If it were to take 2 to 6 bad years of libertarian ‘leadership’ to realize that their ideas sucked too, I think this country could endure that. This country has invested a whole lot more time than 6 years on the D’s and R’s. In fact, with the debt we’ve racked up under both Democratic and Republican leadership, we’ve also invested the time of generations to come.

      So, could I endure 6 years of Chuck Donovan to find out whether or not he’s a total wash? Can I endure 6 more years of Isakson to find out something I already know the answer to?

      • AubieTurtle says:

        The voters seem to have indicated in election after election how the feel about Libertarian policies. It’s not like the party hasn’t been around for quite a while so most at least know that it does exist and have a general idea of what LP stands for.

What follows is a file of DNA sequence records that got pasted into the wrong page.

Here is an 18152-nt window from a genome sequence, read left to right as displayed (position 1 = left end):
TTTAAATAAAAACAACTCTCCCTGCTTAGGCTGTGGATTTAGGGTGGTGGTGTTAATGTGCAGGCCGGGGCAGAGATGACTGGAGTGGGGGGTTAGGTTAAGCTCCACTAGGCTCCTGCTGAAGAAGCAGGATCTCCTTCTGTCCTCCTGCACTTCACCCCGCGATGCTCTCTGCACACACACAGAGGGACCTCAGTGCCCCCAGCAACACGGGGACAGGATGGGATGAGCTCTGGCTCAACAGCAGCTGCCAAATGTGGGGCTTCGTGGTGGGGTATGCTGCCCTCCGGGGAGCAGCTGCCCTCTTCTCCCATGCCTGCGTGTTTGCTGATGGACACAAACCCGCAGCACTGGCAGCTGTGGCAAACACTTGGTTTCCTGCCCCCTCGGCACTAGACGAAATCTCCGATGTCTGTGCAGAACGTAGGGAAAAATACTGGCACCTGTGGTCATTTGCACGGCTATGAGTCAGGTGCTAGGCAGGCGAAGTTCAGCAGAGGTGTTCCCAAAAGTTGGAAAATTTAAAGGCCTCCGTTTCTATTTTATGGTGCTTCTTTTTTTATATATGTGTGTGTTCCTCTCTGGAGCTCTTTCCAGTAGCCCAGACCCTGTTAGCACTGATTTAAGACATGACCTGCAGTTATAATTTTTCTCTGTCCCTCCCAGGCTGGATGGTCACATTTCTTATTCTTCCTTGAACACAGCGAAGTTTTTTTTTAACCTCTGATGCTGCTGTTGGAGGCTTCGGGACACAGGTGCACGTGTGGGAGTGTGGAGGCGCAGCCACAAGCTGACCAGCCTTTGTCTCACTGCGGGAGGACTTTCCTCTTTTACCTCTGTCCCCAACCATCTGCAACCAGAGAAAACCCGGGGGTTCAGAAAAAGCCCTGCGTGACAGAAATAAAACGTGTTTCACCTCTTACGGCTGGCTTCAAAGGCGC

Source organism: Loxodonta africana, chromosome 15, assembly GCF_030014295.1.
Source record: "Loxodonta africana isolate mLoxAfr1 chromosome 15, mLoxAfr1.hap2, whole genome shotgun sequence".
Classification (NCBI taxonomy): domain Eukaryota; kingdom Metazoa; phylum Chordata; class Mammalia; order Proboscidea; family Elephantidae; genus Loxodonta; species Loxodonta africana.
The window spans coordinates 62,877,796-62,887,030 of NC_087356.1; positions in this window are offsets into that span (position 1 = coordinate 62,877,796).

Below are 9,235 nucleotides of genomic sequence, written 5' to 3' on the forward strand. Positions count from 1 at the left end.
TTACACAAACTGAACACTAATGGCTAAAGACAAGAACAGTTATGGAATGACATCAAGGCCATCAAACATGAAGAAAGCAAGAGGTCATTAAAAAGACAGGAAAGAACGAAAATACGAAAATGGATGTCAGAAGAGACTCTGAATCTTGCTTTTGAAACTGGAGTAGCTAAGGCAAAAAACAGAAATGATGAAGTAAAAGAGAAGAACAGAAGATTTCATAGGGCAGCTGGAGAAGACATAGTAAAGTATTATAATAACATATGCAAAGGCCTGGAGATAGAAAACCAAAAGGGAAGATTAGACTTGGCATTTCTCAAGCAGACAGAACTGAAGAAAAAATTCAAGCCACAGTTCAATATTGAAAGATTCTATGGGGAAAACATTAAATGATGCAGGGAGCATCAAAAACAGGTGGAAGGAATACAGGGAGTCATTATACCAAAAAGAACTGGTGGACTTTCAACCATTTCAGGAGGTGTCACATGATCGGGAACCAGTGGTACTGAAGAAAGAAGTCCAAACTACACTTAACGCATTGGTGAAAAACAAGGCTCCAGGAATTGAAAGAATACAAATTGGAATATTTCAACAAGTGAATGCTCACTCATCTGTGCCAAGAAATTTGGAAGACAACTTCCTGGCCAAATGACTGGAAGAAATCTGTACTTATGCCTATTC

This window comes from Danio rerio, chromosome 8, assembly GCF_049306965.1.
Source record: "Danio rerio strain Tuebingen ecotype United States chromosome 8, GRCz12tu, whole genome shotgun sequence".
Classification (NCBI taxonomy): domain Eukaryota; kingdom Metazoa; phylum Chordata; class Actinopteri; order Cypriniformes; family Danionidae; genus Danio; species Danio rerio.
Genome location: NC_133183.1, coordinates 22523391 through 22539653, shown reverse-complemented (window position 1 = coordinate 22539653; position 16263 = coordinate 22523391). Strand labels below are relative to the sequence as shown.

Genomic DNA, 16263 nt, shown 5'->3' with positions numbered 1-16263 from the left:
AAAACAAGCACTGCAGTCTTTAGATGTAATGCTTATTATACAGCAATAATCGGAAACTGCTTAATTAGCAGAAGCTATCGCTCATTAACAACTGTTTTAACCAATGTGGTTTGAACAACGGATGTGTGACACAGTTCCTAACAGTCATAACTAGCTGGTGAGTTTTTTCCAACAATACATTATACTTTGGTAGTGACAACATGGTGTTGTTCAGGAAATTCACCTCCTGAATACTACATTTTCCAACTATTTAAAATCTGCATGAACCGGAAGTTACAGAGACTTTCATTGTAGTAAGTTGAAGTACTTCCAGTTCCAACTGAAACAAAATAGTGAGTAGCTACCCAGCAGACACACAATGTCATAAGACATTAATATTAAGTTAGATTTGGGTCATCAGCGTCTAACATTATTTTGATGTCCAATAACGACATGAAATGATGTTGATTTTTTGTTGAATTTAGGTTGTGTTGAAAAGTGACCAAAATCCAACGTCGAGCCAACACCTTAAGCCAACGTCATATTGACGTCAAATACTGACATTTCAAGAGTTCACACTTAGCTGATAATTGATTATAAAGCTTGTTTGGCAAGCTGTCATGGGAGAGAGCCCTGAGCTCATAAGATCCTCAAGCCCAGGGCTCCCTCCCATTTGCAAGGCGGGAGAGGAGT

• I talk to people every day who have never heard of the Libertarian Party. I would suggest that no, most people that see the ballot have no idea what the L stands for beside our candidates’ names.

          • Doug Grammer says:

            That means you aren’t getting your message out or that it isn’t resonating. Most people don’t want to vote for a group that wants to “decriminalize” drugs. LP = fringe, not LP = majority.

            • It also means we don’t have insurance CEOs pumping $120k into our campaigns. You might be surprised at the number of people that are in favor of decriminalizing marijuana within the GOP. (But the GOP doesn’t do drugs, right? I’m sure when Bush admitted that he’s smoked marijuana, that he wasn’t really talking about marijuana… right?)

              GOP = Big GOvernment Party Hypocrites, not GOP = smaller government.